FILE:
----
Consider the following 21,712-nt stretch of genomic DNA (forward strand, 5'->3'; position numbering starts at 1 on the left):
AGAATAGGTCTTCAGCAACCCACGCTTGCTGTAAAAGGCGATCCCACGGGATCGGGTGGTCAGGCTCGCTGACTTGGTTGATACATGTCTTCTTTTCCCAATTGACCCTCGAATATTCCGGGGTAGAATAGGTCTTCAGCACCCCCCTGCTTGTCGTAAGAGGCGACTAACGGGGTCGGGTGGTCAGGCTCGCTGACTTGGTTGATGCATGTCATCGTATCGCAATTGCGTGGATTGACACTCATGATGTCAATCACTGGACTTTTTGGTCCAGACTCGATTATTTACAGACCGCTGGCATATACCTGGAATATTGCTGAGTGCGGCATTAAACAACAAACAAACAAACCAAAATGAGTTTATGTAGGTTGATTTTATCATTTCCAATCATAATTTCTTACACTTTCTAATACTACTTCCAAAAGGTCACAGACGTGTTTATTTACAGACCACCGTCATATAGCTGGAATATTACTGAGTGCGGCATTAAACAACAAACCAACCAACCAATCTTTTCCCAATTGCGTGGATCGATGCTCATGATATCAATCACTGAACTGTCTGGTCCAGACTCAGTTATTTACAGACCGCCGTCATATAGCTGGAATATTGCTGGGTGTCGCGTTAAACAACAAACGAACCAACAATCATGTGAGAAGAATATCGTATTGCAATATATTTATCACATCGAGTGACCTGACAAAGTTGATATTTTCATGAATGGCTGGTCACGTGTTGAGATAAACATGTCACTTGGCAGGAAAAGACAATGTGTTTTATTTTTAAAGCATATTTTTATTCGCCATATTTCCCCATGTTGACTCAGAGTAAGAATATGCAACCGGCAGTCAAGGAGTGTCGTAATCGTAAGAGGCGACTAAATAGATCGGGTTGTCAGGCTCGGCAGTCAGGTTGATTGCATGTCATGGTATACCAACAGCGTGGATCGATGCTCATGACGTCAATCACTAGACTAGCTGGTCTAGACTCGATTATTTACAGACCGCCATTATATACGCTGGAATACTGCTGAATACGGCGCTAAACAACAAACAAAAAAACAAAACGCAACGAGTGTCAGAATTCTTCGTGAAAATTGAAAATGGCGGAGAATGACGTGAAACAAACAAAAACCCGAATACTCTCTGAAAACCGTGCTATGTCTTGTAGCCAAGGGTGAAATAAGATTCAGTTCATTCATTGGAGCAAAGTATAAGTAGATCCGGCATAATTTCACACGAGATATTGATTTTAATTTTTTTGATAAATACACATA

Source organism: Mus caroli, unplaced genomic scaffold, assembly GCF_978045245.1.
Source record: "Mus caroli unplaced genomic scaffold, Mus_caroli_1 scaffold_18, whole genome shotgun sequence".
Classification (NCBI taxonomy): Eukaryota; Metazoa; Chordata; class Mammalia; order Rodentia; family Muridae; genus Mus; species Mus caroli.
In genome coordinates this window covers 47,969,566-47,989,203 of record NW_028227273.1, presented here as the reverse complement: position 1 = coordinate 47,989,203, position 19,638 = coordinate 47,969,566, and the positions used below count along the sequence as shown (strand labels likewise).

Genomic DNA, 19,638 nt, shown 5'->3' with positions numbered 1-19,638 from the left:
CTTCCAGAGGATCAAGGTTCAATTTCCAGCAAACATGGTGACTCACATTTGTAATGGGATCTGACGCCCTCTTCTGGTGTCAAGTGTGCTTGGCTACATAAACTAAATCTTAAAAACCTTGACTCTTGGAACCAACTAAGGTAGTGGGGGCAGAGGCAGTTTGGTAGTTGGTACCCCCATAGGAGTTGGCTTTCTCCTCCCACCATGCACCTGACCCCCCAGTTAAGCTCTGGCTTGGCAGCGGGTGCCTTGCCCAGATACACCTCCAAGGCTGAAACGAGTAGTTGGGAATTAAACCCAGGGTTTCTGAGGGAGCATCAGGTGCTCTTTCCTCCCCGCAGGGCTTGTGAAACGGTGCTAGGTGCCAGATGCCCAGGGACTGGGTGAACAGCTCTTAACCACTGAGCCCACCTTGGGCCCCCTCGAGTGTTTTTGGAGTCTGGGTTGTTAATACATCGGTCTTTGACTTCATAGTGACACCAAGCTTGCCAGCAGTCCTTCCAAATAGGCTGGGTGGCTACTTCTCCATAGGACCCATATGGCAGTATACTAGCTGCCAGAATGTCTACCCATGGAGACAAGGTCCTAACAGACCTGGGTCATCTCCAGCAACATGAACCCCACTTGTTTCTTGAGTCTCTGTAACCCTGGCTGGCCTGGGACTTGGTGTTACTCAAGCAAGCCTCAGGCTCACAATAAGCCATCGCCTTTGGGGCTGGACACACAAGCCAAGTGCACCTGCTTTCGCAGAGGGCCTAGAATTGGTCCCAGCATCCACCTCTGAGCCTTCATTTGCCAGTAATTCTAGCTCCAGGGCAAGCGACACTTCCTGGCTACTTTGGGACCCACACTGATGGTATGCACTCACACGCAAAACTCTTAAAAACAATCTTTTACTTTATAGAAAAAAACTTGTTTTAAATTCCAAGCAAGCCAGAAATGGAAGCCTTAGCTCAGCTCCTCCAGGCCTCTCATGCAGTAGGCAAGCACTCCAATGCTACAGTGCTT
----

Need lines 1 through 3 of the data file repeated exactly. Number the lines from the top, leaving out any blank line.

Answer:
Consider the following 21,712-nt stretch of genomic DNA (forward strand, 5'->3'; position numbering starts at 1 on the left):
AGAATAGGTCTTCAGCAACCCACGCTTGCTGTAAAAGGCGATCCCACGGGATCGGGTGGTCAGGCTCGCTGACTTGGTTGATACATGTCTTCTTTTCCCAATTGACCCTCGAATATTCCGGGGTAGAATAGGTCTTCAGCACCCCCCTGCTTGTCGTAAGAGGCGACTAACGGGGTCGGGTGGTCAGGCTCGCTGACTTGGTTGATGCATGTCATCGTATCGCAATTGCGTGGATTGACACTCATGATGTCAATCACTGGACTTTTTGGTCCAGACTCGATTATTTACAGACCGCTGGCATATACCTGGAATATTGCTGAGTGCGGCATTAAACAACAAACAAACAAACCAAAATGAGTTTATGTAGGTTGATTTTATCATTTCCAATCATAATTTCTTACACTTTCTAATACTACTTCCAAAAGGTCACAGACGTGTTTATTTACAGACCACCGTCATATAGCTGGAATATTACTGAGTGCGGCATTAAACAACAAACCAACCAACCAATCTTTTCCCAATTGCGTGGATCGATGCTCATGATATCAATCACTGAACTGTCTGGTCCAGACTCAGTTATTTACAGACCGCCGTCATATAGCTGGAATATTGCTGGGTGTCGCGTTAAACAACAAACGAACCAACAATCATGTGAGAAGAATATCGTATTGCAATATATTTATCACATCGAGTGACCTGACAAAGTTGATATTTTCATGAATGGCTGGTCACGTGTTGAGATAAACATGTCACTTGGCAGGAAAAGACAATGTGTTTTATTTTTAAAGCATATTTTTATTCGCCATATTTCCCCATGTTGACTCAGAGTAAGAATATGCAACCGGCAGTCAAGGAGTGTCGTAATCGTAAGAGGCGACTAAATAGATCGGGTTGTCAGGCTCGGCAGTCAGGTTGATTGCATGTCATGGTATACCAACAGCGTGGATCGATGCTCATGACGTCAATCACTAGACTAGCTGGTCTAGACTCGATTATTTACAGACCGCCATTATATACGCTGGAATACTGCTGAATACGGCGCTAAACAACAAACAAAAAAACAAAACGCAACGAGTGTCAGAATTCTTCGTGAAAATTGAAAATGGCGGAGAATGACGTGAAACAAACAAAAACCCGAATACTCTCTGAAAACCGTGCTATGTCTTGTAGCCAAGGGTGAAATAAGATTCAGTTCATTCATTGGAGCAAAGTATAAGTAGATCCGGCATAATTTCACACGAGATATTGATTTTAATTTTTTTGATAAATACACATA

Source organism: Mus caroli, unplaced genomic scaffold, assembly GCF_978045245.1.